This is such a deeply disturbing case. One of the most horrifying scandals to ever hit the NHS. A neonatal nurse killed seven babies and attempted to murder six more. The perpetrator being a nurse is causing our nurse and midwife members, and us in the CMF Nurses & Midwives team, real grief.
First, we’d like to start by extending our heartfelt sympathy and compassion to the families involved.
I myself (Pippa) have had personal experience of two of my own babies being born extremely prematurely and having months on neonatal units. I know first-hand how helpless and vulnerable you already feel as a parent, just having to trust your baby into the hands of doctors and nurses, especially when you have to go home and leave them in hospital. It’s unimaginable that one of those you trust, a nurse, can act in such an evil way and murder your baby. Neonatal nurses are charged with caring and often saving the lives of the smallest and most vulnerable people – newborn babies. As one parent of two of the baby victims disbelievingly said, ‘a nurse is someone supposed to protect them’.
It has caused unspeakable pain to these dear grieving families, who we are praying for. Let’s also be praying for the anxious parents of babies currently in neonatal units across our land that they would get quality care and have their trust restored in the doctors and nurses caring for their little ones.
The nurses we know are also reeling. The Chief Nursing Officer for England reports nursing staff across the NHS are ‘shocked and sickened’ to learn of Lucy Letby’s crimes. They have struck to the very heart of nurses’ responsibility to ‘do no harm’.
Nurses tend to enter this profession because they are caring and compassionate people. Remember how we saw during the pandemic the overwhelming majority of nurses coming to work, sometimes putting their own health at risk, because they cared deeply for the people in their care and their families.
Lucy Letby is, thankfully, a rare anomaly to what the core of nursing is; she is an extreme exception. Nevertheless, she was able to get away with the repeated murder of those under her care and understandably, it left nurses, and indeed all healthcare professionals, deeply shocked.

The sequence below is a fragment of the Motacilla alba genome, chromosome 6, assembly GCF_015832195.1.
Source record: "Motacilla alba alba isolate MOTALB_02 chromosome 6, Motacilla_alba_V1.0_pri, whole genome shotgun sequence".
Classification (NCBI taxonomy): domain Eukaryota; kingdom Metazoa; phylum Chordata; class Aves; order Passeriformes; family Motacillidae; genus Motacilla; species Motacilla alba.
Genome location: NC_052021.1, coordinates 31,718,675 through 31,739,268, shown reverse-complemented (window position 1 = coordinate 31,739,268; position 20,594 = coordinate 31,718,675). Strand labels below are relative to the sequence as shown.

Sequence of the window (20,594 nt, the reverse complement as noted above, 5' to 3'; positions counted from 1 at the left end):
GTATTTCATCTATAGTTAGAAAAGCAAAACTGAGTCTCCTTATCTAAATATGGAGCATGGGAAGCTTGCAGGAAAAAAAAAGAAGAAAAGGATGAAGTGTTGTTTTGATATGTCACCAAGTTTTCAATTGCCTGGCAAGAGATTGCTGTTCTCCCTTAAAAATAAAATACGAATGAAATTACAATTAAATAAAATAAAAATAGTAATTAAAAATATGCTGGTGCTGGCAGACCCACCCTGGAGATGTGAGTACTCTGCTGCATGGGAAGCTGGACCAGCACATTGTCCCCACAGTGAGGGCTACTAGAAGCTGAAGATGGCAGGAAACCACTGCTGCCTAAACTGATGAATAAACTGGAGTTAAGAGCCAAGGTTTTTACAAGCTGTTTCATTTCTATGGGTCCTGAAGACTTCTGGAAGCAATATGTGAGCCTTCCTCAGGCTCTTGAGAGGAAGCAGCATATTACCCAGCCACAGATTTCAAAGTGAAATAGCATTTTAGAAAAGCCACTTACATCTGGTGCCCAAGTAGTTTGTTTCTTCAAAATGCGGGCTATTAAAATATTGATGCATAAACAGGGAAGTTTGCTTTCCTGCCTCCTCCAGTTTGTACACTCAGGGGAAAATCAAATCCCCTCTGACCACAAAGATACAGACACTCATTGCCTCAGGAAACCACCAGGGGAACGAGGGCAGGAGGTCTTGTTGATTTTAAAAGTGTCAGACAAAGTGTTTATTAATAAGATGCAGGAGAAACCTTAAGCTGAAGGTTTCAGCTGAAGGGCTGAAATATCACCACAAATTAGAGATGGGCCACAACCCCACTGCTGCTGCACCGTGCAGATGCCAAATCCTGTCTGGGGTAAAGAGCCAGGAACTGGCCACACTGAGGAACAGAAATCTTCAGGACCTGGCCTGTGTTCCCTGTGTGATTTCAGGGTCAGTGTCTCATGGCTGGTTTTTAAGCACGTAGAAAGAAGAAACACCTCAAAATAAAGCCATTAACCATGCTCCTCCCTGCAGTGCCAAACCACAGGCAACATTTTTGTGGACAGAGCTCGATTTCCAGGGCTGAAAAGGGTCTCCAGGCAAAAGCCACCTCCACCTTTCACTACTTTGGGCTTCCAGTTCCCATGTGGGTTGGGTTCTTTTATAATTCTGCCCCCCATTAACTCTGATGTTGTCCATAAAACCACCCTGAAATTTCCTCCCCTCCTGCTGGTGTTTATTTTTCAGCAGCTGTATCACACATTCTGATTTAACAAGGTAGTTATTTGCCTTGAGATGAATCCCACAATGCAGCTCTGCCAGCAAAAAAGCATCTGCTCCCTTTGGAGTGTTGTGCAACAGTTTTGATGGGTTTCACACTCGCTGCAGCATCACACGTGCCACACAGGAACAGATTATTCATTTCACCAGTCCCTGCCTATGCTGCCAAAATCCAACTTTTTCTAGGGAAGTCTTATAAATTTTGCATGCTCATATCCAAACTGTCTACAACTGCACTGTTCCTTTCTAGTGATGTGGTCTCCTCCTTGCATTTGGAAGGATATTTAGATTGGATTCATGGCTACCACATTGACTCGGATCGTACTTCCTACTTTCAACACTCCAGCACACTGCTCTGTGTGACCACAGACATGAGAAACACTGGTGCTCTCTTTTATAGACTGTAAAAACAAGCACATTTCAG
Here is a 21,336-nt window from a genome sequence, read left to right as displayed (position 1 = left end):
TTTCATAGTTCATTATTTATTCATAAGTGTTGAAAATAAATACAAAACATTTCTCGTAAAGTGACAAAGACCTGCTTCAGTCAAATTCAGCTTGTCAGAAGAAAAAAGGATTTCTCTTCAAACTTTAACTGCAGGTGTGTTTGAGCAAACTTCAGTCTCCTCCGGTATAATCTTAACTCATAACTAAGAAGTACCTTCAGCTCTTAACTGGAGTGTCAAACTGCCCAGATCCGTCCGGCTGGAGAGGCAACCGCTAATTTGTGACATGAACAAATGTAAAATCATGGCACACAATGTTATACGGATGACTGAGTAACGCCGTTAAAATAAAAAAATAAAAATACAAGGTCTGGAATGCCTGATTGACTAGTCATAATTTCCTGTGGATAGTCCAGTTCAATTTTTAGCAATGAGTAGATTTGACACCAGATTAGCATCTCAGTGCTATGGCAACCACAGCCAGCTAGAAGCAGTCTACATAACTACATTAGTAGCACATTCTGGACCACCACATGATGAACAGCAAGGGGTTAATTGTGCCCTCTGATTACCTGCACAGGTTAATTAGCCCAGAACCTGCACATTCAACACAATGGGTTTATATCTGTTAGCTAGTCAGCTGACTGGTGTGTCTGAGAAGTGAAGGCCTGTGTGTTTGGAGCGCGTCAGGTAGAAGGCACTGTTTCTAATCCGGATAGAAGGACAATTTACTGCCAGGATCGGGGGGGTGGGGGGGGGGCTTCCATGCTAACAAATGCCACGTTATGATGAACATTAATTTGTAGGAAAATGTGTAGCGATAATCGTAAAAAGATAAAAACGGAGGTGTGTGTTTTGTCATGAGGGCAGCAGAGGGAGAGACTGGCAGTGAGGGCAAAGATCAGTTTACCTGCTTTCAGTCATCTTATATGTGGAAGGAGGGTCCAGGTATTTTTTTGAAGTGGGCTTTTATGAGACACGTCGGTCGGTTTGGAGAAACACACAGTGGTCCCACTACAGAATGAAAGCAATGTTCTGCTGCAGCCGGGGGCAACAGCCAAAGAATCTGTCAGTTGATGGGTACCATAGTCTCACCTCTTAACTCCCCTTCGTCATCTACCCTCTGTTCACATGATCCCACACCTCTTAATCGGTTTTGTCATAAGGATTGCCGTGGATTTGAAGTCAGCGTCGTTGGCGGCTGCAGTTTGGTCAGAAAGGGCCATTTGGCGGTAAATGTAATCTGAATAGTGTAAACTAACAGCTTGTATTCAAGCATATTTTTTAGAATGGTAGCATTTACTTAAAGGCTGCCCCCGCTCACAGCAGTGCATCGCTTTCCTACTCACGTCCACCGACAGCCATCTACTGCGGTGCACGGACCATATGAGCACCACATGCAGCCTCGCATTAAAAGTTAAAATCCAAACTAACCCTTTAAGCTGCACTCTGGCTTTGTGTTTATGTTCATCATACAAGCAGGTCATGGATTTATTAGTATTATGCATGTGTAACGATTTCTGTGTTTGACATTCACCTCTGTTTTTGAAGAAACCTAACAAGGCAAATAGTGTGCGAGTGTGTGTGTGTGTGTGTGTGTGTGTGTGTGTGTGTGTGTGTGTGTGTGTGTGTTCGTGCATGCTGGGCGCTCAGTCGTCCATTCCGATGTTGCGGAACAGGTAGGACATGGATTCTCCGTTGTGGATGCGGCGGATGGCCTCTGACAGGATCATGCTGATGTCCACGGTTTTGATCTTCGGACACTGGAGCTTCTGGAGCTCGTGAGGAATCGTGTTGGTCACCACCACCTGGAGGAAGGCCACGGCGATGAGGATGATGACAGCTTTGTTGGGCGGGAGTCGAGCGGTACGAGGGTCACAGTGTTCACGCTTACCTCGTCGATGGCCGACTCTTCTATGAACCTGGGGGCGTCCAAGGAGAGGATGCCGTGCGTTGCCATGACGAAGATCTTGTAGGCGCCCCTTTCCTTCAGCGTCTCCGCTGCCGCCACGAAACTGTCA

At the same time, there’s been great damage to the public trust in nurses who before had a privileged position of trust in society. The Guardian newspaper on 22 August stated that ‘the nursing profession faces a long task to reassure families and patients that crimes and apparent failings will not be repeated’.
Nursing is already a hard profession to be in; it’s made all the harder when working in an environment of suspicion and distrust. We are aware this is especially tough on neonatal nurses and doctors, on whom the spotlight is focused, and we want to particularly pray for and support our members working in this field.
Finally, it highlighted the hopelessness some NHS staff feel about speaking up about issues in their workplaces; that it is ‘futile’ and will result in no change. Ongoing staff shortages that aren’t addressed, and the resulting feelings of being unsafe in our clinical practice, adds to this sense of hopelessness.
In Lucy’s case, concerns were first raised in 2015; why wasn’t she found out earlier? Hospital management dismissed the concerns of seven hospital consultants; indeed, they were disciplined for raising these concerns.
There are big questions about the accountability of the hospital managers and executives who reportedly dismissed the concerns of the doctors, seemingly in the name of protecting the reputation of the hospital. There is now a call for the individual executives involved to face justice for their inaction, as well as wider calls for hospital managers to be independently regulated in the same way that doctors and nurses are. It’s terrifying to think that this culture of silencing and dismissing whistle-blowers may be currently allowing all sorts of scandals and malpractices to continue in the NHS. As healthcare professionals, we can – and must – speak up if something doesn’t feel right. Not least, we have a biblical mandate as Christians to speak up for justice. Let’s support each other as, together, we seek to change the parts of the NHS culture that need seriously redeeming. And let’s work on modelling good listening to our colleagues and respectful interdisciplinary relationships.
We can thank God that Lucy Letby has been brought to justice by the court this week and jailed for life. As Christians, we can take further comfort that God is justice, and that one day, Letby will also be held accountable, facing judgment by God himself, and the victims and their families will see true justice served.
We are with you at this hard time. We are also troubled and grieved. There are no easy answers, and it is at times like this that we especially need each other, a supportive Christian community, to talk things through, to listen, and to pray.
Our CMF Wellbeing service is ready and willing to extend care, time, and a listening ear to you. We would invite members to e-mail us via firstname.lastname@example.org. Please head your enquiry ‘#Wellbeing‘ and do leave contact numbers for a call back for prayer or conversation.
The CMF Nurses & Midwives Team